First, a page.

Felix Alexander Gers


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TrainX – Named Entity Linking with Active Sampling and Bi-Encoders
Tom Oberhauser | Tim Bischoff | Karl Brendel | Maluna Menke | Tobias Klatt | Amy Siu | Felix Alexander Gers | Alexander Löser
Proceedings of the 28th International Conference on Computational Linguistics: System Demonstrations

We demonstrate TrainX, a system for Named Entity Linking for medical experts. It combines state-of-the-art entity recognition and linking architectures, such as Flair and fine-tuned Bi-Encoders based on BERT, with an easy-to-use interface for healthcare professionals. We support medical experts in annotating training data by using active sampling strategies to forward informative samples to the annotator. We demonstrate that our model is capable of linking against large knowledge bases, such as UMLS (3.6 million entities), and supporting zero-shot cases, where the linker has never seen the entity before. Those zero-shot capabilities help to mitigate the problem of rare and expensive training data that is a common issue in the medical domain.

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Is Language Modeling Enough? Evaluating Effective Embedding Combinations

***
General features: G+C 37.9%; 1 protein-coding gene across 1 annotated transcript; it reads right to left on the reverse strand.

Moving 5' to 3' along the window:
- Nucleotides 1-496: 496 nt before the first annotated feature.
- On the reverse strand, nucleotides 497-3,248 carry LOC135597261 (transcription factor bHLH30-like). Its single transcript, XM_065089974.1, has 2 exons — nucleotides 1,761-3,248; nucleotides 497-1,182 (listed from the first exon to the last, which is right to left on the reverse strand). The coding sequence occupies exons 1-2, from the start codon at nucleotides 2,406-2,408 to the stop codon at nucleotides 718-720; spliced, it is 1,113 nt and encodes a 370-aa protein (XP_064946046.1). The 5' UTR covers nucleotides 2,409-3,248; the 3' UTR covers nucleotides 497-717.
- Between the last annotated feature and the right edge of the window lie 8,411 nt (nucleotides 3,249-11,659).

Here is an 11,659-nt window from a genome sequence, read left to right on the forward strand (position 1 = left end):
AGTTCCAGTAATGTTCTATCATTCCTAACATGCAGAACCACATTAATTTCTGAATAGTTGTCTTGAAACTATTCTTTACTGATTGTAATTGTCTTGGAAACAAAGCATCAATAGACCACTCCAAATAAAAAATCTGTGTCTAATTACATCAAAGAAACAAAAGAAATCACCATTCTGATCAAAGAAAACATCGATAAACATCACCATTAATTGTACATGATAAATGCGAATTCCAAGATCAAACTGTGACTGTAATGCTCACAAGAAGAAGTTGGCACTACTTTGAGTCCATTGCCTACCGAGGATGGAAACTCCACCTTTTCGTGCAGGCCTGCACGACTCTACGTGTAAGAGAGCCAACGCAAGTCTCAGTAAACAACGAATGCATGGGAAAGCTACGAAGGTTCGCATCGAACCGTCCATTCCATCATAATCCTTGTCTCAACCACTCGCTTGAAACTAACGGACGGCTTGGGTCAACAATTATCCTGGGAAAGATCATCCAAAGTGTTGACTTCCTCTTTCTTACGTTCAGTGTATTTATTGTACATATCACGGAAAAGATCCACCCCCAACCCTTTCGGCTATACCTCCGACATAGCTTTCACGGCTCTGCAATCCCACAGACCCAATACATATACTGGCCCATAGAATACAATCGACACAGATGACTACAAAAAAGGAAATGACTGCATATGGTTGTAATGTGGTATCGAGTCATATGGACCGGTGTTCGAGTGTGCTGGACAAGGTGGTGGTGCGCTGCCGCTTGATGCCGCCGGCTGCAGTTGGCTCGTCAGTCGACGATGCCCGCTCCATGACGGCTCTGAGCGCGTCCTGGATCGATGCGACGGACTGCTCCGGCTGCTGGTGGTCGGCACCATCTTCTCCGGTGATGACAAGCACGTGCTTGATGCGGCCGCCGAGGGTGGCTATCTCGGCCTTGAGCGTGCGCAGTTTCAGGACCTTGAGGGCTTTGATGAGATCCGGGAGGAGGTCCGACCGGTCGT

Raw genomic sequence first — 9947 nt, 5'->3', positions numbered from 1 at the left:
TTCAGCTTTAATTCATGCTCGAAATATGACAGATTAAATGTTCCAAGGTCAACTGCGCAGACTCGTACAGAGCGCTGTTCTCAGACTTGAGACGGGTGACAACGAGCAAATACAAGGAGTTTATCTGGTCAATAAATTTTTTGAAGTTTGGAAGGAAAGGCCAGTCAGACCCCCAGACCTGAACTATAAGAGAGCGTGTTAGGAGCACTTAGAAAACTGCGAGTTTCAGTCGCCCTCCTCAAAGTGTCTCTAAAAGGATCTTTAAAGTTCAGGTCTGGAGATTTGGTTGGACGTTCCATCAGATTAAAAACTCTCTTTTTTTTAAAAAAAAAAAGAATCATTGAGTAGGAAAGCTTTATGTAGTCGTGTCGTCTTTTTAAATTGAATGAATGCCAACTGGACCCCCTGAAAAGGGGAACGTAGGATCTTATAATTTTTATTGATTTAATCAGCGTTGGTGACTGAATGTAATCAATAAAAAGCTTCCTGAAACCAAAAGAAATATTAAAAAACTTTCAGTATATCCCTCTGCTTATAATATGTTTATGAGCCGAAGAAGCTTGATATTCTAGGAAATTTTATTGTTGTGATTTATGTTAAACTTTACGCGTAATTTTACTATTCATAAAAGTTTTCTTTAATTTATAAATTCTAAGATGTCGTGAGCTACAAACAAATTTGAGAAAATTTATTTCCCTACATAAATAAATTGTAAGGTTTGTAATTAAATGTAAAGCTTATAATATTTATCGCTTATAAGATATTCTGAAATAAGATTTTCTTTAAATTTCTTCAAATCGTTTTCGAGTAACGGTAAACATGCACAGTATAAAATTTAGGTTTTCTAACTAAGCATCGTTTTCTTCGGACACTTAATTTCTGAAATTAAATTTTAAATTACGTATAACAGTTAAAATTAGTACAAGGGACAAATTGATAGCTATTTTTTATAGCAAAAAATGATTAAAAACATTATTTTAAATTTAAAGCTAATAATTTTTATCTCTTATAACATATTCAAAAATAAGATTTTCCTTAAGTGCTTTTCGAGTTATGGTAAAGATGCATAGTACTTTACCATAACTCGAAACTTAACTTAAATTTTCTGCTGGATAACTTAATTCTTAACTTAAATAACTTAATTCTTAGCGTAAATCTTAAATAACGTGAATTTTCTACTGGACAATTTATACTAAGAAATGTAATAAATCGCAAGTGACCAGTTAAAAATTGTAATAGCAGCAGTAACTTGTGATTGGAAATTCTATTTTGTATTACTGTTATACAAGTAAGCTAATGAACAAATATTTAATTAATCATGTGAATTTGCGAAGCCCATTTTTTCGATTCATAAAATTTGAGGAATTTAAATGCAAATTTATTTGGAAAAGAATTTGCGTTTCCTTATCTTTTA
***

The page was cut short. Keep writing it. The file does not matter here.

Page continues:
Rudolf Schneider | Tom Oberhauser | Paul Grundmann | Felix Alexander Gers | Alexander Loeser | Steffen Staab
Proceedings of the 12th Language Resources and Evaluation Conference

Universal embeddings, such as BERT or ELMo, are useful for a broad set of natural language processing tasks like text classification or sentiment analysis. Moreover, specialized embeddings also exist for tasks like topic modeling or named entity disambiguation. We study if we can complement these universal embeddings with specialized embeddings. We conduct an in-depth evaluation of nine well known natural language understanding tasks with SentEval. Also, we extend SentEval with two additional tasks to the medical domain. We present PubMedSection, a novel topic classification dataset focussed on the biomedical domain. Our comprehensive analysis covers 11 tasks and combinations of six embeddings. We report that combined embeddings outperform state of the art universal embeddings without any embedding fine-tuning. We observe that adding topic model based embeddings helps for most tasks and that differing pre-training tasks encode complementary features. Moreover, we present new state of the art results on the MPQA and SUBJ tasks in SentEval.